This year’s U.S. State Department report on global religious freedom includes an additional special section on Xinjiang, and last month Secretary of State Mike Pompeo declared China’s treatment of Uyghurs the “stain of the century.” But merely documenting the situation or lambasting those responsible is insufficient. Likewise, proposals to place export controls on surveillance technology or levy Global Magnitsky Act sanctions are unlikely to compel a change in course.

Yet the U.S. Commission on International Religious Freedom recommendations regarding China fail to consider backing out of the 2022 Olympics.

A coordinated international boycott would make the 2022 Olympics an embarrassing flop for Beijing, like a self-congratulatory dinner banquet in which half the seats remain conspicuously empty, rather than a glamorous showcase of China’s prosperity and purported inclusiveness. And such a declaration would be consistent with the 1980 Moscow boycott in protest of the Soviet invasion of Afghanistan – once again, a Communist government has moved to subjugate a Muslim population in central Asia.

Xinjiang’s Uyghurs are victims of the largest mass incarceration of a minority in the world today. With Olympic officials literally counting down the days until the 2022 opening ceremony, President Donald Trump and the United States Olympic Committee should jointly announce that the American delegation will boycott the Beijing Winter Olympics unless Xinjiang’s internment camps are shuttered and subsequently demolished. The International Panel of Parliamentarians for Freedom of Religion or Belief, a worldwide network of legislators that first convened five years ago, is ideally suited to generate discourse and media attention in their own respective capital cities, and to advocate that Article 18 of the Universal Declaration of Human Rights take precedence over podiums and medals. And in the echo of Christchurch, there could be no better way for New Zealand and Australia to demonstrate our collective conviction that religious practitioners should be able to assemble, study, and pray without fear.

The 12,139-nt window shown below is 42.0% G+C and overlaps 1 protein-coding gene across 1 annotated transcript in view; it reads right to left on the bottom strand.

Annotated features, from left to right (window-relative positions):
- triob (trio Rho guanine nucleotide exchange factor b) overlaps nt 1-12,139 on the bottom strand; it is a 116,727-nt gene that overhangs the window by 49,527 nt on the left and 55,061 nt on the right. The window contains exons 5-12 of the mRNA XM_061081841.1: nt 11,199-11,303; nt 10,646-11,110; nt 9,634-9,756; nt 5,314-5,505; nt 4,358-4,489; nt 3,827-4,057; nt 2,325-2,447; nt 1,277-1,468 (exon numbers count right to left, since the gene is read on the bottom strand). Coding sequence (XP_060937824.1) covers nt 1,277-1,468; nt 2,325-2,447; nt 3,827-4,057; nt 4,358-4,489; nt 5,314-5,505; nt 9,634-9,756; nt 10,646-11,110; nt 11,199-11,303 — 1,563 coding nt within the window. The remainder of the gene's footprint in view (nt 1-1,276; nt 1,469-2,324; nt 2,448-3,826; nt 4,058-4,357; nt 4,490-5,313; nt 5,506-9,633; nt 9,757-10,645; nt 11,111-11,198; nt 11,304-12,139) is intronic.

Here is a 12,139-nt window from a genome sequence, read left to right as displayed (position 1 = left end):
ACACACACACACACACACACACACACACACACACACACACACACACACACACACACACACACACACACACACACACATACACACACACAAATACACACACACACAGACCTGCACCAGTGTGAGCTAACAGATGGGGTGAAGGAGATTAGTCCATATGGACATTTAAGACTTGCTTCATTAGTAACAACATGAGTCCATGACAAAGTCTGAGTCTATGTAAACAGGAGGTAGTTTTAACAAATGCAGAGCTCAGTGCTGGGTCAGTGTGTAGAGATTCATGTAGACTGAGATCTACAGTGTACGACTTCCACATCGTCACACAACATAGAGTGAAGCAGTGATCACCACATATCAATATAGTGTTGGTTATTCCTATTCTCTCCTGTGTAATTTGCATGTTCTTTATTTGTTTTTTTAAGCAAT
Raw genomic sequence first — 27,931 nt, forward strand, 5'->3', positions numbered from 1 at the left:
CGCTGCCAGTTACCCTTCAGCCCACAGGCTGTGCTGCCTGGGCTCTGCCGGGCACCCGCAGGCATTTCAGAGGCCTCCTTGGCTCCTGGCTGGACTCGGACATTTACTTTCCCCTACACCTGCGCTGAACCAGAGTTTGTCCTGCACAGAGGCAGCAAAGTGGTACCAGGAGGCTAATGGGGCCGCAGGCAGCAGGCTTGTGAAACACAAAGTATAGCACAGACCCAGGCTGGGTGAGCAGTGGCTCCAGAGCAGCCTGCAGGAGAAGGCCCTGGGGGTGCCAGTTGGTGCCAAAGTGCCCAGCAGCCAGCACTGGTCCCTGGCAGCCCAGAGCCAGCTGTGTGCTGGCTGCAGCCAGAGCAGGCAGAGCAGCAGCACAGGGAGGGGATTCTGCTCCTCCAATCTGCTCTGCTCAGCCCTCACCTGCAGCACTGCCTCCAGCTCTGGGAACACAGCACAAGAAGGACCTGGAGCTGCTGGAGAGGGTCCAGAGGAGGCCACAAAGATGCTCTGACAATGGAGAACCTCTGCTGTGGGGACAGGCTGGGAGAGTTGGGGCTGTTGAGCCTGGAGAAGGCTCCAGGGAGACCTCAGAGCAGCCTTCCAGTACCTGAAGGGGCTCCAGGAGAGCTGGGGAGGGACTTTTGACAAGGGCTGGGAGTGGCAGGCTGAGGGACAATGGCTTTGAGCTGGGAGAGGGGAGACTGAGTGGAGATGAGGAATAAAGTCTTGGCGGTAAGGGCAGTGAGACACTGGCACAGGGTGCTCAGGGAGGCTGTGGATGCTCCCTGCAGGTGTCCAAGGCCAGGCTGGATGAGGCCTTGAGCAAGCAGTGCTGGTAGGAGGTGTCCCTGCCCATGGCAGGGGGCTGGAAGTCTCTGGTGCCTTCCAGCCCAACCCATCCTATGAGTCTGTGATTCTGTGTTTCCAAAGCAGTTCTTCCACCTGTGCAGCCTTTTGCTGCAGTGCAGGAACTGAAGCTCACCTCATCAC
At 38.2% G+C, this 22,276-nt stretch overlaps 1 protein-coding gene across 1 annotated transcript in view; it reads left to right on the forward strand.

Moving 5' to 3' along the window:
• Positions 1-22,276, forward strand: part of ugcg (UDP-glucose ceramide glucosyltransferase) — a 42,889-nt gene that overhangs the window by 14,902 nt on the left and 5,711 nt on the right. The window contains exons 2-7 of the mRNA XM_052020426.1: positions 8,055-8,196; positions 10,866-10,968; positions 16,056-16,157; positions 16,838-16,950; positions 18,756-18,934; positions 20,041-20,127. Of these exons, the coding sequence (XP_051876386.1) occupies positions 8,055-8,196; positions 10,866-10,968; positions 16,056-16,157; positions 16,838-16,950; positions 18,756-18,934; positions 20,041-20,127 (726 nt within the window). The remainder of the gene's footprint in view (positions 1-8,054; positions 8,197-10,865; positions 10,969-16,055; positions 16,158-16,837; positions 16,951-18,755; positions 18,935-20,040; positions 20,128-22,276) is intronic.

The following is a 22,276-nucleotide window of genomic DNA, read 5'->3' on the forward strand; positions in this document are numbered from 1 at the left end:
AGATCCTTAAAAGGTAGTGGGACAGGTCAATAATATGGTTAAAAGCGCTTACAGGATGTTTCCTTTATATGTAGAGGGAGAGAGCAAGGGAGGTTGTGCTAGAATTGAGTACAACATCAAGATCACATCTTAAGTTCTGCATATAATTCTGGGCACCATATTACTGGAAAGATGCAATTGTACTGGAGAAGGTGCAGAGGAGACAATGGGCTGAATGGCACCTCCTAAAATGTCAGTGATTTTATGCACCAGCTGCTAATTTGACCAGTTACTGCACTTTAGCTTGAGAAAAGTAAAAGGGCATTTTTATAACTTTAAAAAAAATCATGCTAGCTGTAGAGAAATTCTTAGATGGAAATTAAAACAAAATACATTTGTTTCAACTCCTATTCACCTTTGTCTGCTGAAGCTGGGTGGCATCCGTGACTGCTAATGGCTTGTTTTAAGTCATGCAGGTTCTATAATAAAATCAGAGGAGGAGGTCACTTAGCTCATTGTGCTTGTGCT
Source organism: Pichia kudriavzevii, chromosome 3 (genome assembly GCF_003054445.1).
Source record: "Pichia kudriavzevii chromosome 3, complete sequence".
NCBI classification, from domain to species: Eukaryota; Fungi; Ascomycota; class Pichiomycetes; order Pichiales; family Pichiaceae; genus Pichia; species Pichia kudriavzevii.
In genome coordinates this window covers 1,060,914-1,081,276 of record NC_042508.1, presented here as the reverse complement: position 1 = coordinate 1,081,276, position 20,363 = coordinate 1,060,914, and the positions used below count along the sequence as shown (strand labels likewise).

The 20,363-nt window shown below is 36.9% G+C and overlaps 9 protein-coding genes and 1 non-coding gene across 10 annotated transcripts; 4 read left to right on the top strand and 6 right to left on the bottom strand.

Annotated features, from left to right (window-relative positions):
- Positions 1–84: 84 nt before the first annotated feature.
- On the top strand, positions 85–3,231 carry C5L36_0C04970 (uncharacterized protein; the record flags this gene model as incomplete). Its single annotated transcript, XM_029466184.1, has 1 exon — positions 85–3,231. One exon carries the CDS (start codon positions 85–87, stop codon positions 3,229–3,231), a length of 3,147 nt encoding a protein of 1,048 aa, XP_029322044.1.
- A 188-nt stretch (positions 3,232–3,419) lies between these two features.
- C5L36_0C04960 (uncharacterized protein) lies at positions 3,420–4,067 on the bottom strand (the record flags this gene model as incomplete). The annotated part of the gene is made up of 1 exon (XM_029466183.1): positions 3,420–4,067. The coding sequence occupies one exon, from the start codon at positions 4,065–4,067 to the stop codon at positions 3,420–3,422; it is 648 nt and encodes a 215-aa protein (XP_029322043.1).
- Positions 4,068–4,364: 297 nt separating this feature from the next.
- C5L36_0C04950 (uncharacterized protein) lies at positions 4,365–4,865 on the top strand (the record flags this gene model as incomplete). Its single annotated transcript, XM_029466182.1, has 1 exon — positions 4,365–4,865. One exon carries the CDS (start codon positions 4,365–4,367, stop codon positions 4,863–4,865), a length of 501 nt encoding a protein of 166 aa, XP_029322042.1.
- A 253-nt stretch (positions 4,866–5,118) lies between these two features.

Two days before the Tiananmen Square crackdown in 1989, an exasperated Deng Xiaoping grumbled to his inner circle that “some Western countries use things like ‘human rights,’ or like saying the socialist system is irrational or illegal, to criticize us, but what they’re really after is our sovereignty.” Actually, what the global community is truly after is ensuring we never again repeat the inhumanity of decades past.

Evan Karlik is a lieutenant commander in the U.S. Navy. He spent his early childhood in Western Samoa and the Philippines, and was stationed in Hawaii from 2011 to 2014. He served last year as a Defense Fellow in the U.S. House of Representatives. The views expressed herein are solely his own and are in no way intended to reflect the official position of the U.S. Department of Defense or the U.S. government.